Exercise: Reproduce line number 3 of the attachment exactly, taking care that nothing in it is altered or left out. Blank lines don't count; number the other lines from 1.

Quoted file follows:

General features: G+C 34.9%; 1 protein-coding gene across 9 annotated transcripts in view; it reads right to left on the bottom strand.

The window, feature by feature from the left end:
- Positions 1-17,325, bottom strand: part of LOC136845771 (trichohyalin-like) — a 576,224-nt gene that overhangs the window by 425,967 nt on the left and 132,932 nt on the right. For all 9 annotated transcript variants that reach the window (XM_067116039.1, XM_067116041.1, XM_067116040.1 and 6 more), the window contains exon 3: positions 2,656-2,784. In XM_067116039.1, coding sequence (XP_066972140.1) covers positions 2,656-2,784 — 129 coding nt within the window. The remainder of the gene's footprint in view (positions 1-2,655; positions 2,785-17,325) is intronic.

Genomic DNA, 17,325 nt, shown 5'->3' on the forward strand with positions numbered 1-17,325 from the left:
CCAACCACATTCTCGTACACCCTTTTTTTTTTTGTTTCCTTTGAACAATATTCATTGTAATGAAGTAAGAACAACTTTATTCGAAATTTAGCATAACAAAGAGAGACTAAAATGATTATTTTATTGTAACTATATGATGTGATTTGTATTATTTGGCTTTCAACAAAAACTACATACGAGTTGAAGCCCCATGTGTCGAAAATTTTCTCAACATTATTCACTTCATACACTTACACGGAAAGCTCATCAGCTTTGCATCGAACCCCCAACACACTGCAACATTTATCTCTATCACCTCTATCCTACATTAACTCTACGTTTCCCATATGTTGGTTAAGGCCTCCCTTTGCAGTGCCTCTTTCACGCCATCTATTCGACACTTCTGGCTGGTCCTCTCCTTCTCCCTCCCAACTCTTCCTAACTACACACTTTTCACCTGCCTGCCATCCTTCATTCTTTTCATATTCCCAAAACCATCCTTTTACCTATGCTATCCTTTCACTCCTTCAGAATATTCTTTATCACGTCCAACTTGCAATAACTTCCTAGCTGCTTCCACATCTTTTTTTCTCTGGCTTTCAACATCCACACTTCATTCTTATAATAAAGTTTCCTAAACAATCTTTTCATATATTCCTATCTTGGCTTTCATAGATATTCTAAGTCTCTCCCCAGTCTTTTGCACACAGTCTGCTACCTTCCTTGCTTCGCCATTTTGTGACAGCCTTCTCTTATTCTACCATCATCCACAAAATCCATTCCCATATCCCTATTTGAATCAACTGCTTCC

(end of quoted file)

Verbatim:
- Positions 1-17,325, bottom strand: part of LOC136845771 (trichohyalin-like) — a 576,224-nt gene that overhangs the window by 425,967 nt on the left and 132,932 nt on the right. For all 9 annotated transcript variants that reach the window (XM_067116039.1, XM_067116041.1, XM_067116040.1 and 6 more), the window contains exon 3: positions 2,656-2,784. In XM_067116039.1, coding sequence (XP_066972140.1) covers positions 2,656-2,784 — 129 coding nt within the window. The remainder of the gene's footprint in view (positions 1-2,655; positions 2,785-17,325) is intronic.